This is a very difficult question to answer, because we are dealing with the divine in the Greek world. In other words, there was a prophecy that Oedipus would marry his mother and kill his father. In view of this prophecy can we say that Oedipus is guilty for his crime? From a modern point of view, we might be tempted to say no. However, we must not be anachronistic, because there is another side to things.
Oedipus all throughout the tragedy is filled with self assurance and pride. He thought he could solve any problem. The Greeks called this "hubris," and Oedipus had plenty of it. He crossed the boundaries of what was proper and "caught" the attention of the gods. In light of this, he needed to be humbled. This is an important concept in the Greek world, because there was a strong line of demarcation of divinity and humanity. Oedipus crossed it. So, in his sense he is guilty.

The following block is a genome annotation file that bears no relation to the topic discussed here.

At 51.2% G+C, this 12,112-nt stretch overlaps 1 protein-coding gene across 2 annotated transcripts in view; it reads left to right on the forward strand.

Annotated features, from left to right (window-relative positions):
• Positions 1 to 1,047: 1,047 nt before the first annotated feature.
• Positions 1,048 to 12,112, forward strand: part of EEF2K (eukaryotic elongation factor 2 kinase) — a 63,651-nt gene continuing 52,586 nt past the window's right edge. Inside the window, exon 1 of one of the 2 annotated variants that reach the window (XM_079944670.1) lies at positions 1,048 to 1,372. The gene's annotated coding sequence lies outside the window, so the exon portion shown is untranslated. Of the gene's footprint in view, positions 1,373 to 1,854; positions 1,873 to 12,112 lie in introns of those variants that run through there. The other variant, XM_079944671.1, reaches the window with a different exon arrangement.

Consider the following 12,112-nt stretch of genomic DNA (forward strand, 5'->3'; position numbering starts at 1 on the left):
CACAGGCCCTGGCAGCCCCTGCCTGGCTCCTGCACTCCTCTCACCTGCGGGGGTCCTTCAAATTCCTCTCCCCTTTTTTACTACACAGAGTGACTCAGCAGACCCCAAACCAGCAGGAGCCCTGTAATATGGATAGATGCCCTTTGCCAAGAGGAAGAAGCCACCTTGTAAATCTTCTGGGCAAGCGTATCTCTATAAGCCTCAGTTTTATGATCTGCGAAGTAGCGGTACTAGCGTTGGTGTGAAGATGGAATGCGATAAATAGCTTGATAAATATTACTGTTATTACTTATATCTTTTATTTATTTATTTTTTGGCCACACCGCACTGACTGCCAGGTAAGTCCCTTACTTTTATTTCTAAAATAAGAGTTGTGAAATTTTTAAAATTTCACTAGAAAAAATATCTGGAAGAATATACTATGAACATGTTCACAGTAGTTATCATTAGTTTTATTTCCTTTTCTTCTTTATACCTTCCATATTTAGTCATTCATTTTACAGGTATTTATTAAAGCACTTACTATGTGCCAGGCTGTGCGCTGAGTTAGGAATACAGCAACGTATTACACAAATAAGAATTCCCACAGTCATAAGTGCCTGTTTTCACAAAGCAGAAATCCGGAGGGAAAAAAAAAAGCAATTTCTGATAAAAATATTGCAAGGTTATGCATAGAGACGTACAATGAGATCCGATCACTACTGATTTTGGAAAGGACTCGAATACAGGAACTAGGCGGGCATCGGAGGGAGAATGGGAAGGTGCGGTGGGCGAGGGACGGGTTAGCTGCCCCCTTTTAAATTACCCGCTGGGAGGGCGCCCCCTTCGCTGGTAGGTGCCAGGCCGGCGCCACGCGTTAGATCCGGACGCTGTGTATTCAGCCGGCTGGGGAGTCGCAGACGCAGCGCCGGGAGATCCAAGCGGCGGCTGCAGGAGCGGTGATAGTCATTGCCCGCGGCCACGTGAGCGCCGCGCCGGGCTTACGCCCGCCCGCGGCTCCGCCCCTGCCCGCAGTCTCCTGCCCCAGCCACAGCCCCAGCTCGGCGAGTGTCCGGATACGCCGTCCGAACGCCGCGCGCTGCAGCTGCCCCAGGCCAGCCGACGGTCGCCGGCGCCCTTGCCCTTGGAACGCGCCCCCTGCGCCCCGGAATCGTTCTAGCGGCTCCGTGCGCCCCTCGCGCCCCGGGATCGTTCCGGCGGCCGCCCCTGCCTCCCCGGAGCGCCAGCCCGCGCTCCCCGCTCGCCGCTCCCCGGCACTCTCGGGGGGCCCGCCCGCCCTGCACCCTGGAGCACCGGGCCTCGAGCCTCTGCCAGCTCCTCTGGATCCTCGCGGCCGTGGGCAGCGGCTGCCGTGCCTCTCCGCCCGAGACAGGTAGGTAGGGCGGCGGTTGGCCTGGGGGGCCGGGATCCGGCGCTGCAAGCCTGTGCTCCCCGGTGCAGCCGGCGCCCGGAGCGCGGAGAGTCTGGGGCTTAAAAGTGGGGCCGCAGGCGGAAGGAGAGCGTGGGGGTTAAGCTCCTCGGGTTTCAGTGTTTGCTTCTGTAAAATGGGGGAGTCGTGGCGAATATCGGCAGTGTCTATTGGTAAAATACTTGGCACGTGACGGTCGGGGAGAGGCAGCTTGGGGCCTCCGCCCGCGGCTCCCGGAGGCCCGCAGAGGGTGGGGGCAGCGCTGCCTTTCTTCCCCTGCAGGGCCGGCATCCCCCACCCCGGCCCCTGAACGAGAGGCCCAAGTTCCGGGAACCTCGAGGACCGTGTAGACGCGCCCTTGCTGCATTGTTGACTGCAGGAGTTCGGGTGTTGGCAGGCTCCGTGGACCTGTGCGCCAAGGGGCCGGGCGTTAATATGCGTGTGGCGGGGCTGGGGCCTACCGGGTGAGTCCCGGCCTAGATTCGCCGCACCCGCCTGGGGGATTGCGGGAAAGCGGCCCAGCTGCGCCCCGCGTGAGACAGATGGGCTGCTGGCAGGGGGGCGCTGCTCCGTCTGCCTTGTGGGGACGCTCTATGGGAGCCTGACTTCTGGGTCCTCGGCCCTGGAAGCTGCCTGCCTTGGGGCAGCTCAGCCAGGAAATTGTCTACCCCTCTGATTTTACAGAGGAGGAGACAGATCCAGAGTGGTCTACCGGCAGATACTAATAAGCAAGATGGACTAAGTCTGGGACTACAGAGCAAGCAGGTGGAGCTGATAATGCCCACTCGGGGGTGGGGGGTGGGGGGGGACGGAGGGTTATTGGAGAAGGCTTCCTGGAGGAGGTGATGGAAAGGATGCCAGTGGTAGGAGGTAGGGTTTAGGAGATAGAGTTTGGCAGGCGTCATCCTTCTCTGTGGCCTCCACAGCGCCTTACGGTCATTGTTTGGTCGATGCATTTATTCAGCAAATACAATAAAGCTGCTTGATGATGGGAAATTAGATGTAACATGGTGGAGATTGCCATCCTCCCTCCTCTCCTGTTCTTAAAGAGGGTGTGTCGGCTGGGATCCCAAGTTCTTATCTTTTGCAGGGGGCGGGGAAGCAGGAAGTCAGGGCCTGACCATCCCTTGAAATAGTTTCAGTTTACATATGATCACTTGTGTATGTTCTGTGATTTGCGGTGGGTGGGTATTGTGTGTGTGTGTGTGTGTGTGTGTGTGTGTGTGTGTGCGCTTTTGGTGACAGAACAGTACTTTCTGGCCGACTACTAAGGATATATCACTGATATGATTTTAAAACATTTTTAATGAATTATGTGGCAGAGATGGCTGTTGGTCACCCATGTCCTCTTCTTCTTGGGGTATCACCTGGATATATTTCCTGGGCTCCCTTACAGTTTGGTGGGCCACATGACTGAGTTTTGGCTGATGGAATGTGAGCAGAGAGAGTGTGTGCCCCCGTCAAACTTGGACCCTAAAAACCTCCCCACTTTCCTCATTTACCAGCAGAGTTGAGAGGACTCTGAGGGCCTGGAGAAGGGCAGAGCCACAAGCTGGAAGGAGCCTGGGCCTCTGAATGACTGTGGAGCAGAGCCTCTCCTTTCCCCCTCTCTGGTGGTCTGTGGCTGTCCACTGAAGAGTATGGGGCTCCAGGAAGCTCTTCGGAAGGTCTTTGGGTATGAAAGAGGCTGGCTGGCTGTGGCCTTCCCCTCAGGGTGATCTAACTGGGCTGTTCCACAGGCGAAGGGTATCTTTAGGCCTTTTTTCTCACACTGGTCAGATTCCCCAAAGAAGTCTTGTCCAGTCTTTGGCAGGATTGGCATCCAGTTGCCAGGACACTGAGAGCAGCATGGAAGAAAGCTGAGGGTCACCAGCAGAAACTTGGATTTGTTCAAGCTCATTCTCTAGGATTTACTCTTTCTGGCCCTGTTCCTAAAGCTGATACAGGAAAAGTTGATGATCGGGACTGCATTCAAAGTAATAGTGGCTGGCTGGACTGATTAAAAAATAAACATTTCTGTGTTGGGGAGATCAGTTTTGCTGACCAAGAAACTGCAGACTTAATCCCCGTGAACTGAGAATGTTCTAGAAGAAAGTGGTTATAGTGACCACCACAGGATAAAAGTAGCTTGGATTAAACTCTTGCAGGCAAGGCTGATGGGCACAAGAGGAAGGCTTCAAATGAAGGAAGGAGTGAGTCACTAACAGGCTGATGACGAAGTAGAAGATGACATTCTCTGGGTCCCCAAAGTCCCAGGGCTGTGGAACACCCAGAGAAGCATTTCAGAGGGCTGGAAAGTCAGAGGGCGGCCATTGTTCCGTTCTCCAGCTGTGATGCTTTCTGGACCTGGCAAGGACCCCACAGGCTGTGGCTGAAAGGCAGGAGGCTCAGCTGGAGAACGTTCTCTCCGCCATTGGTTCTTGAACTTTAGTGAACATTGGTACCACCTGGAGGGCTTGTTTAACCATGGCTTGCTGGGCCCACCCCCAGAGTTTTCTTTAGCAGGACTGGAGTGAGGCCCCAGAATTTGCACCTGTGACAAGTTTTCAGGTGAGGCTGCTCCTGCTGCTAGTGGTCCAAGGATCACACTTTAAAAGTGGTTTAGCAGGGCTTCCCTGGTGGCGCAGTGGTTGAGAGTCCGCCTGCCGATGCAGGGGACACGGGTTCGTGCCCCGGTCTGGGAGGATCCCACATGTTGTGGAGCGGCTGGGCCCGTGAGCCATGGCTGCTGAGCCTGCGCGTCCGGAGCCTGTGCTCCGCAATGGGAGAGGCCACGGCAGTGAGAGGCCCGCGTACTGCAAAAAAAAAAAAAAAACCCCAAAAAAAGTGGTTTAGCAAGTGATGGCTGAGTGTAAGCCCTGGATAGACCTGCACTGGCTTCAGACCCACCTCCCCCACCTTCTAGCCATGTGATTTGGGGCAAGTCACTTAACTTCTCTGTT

In the end, this will continue to be a question.
It's his Hubris at the beginning of the play- look at his opening speeches where he says (and I'm paraphrasing wildly here) "Why are you worshipping the gods? I will solve your problems!". Also, his disbelief in the oracle and the priest Tiresius are hubris- Apollo is the god of prophesy, and by disrespecting these two Oediupus is disrespecting a god.